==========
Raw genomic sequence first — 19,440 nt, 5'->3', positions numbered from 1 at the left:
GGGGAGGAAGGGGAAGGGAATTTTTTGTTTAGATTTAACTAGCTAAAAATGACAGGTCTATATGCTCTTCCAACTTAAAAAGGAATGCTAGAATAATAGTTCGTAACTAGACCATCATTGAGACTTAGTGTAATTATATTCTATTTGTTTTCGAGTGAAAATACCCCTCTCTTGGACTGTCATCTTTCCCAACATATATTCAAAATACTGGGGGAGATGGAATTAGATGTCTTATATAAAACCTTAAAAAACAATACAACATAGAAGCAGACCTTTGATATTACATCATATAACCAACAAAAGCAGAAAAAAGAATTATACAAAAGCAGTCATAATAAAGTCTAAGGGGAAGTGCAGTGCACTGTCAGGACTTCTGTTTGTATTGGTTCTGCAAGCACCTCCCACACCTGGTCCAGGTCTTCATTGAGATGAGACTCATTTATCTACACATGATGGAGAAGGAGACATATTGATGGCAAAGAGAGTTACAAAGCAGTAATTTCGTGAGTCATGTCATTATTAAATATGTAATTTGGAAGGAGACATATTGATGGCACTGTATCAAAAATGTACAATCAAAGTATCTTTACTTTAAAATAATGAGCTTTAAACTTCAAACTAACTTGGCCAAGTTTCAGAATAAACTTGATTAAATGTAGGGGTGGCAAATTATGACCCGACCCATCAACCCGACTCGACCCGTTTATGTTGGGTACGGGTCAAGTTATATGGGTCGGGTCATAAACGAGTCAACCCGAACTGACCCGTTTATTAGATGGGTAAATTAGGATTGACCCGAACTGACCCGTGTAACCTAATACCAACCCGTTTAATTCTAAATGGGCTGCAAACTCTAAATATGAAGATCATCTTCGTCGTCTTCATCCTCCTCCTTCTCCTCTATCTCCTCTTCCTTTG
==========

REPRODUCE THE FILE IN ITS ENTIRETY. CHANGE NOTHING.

Raw genomic sequence first — 19,440 nt, 5'->3', positions numbered from 1 at the left:
GGGGAGGAAGGGGAAGGGAATTTTTTGTTTAGATTTAACTAGCTAAAAATGACAGGTCTATATGCTCTTCCAACTTAAAAAGGAATGCTAGAATAATAGTTCGTAACTAGACCATCATTGAGACTTAGTGTAATTATATTCTATTTGTTTTCGAGTGAAAATACCCCTCTCTTGGACTGTCATCTTTCCCAACATATATTCAAAATACTGGGGGAGATGGAATTAGATGTCTTATATAAAACCTTAAAAAACAATACAACATAGAAGCAGACCTTTGATATTACATCATATAACCAACAAAAGCAGAAAAAAGAATTATACAAAAGCAGTCATAATAAAGTCTAAGGGGAAGTGCAGTGCACTGTCAGGACTTCTGTTTGTATTGGTTCTGCAAGCACCTCCCACACCTGGTCCAGGTCTTCATTGAGATGAGACTCATTTATCTACACATGATGGAGAAGGAGACATATTGATGGCAAAGAGAGTTACAAAGCAGTAATTTCGTGAGTCATGTCATTATTAAATATGTAATTTGGAAGGAGACATATTGATGGCACTGTATCAAAAATGTACAATCAAAGTATCTTTACTTTAAAATAATGAGCTTTAAACTTCAAACTAACTTGGCCAAGTTTCAGAATAAACTTGATTAAATGTAGGGGTGGCAAATTATGACCCGACCCATCAACCCGACTCGACCCGTTTATGTTGGGTACGGGTCAAGTTATATGGGTCGGGTCATAAACGAGTCAACCCGAACTGACCCGTTTATTAGATGGGTAAATTAGGATTGACCCGAACTGACCCGTGTAACCTAATACCAACCCGTTTAATTCTAAATGGGCTGCAAACTCTAAATATGAAGATCATCTTCGTCGTCTTCATCCTCCTCCTTCTCCTCTATCTCCTCTTCCTTTG